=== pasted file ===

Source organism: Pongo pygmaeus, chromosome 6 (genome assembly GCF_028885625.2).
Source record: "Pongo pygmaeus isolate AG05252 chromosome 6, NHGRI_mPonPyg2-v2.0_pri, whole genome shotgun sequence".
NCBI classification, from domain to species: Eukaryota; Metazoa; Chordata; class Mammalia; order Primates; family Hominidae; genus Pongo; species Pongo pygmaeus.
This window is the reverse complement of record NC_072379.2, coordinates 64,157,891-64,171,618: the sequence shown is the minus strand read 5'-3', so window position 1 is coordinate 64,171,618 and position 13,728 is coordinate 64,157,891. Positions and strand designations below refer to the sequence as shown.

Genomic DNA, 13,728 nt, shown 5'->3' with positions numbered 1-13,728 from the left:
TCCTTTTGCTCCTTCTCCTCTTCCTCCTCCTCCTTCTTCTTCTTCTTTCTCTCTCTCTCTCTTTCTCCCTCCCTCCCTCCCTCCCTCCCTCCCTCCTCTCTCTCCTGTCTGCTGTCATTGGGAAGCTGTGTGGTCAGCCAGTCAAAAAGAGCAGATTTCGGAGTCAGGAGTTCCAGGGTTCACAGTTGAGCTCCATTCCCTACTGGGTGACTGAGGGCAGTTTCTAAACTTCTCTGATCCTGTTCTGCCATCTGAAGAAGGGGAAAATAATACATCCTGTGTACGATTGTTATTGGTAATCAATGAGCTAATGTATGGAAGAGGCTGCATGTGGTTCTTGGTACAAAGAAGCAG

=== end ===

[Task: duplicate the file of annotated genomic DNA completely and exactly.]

Source organism: Pongo pygmaeus, chromosome 6 (genome assembly GCF_028885625.2).
Source record: "Pongo pygmaeus isolate AG05252 chromosome 6, NHGRI_mPonPyg2-v2.0_pri, whole genome shotgun sequence".
NCBI classification, from domain to species: Eukaryota; Metazoa; Chordata; class Mammalia; order Primates; family Hominidae; genus Pongo; species Pongo pygmaeus.
This window is the reverse complement of record NC_072379.2, coordinates 64,157,891-64,171,618: the sequence shown is the minus strand read 5'-3', so window position 1 is coordinate 64,171,618 and position 13,728 is coordinate 64,157,891. Positions and strand designations below refer to the sequence as shown.

Genomic DNA, 13,728 nt, shown 5'->3' with positions numbered 1-13,728 from the left:
TCCTTTTGCTCCTTCTCCTCTTCCTCCTCCTCCTTCTTCTTCTTCTTTCTCTCTCTCTCTCTTTCTCCCTCCCTCCCTCCCTCCCTCCCTCCCTCCTCTCTCTCCTGTCTGCTGTCATTGGGAAGCTGTGTGGTCAGCCAGTCAAAAAGAGCAGATTTCGGAGTCAGGAGTTCCAGGGTTCACAGTTGAGCTCCATTCCCTACTGGGTGACTGAGGGCAGTTTCTAAACTTCTCTGATCCTGTTCTGCCATCTGAAGAAGGGGAAAATAATACATCCTGTGTACGATTGTTATTGGTAATCAATGAGCTAATGTATGGAAGAGGCTGCATGTGGTTCTTGGTACAAAGAAGCAG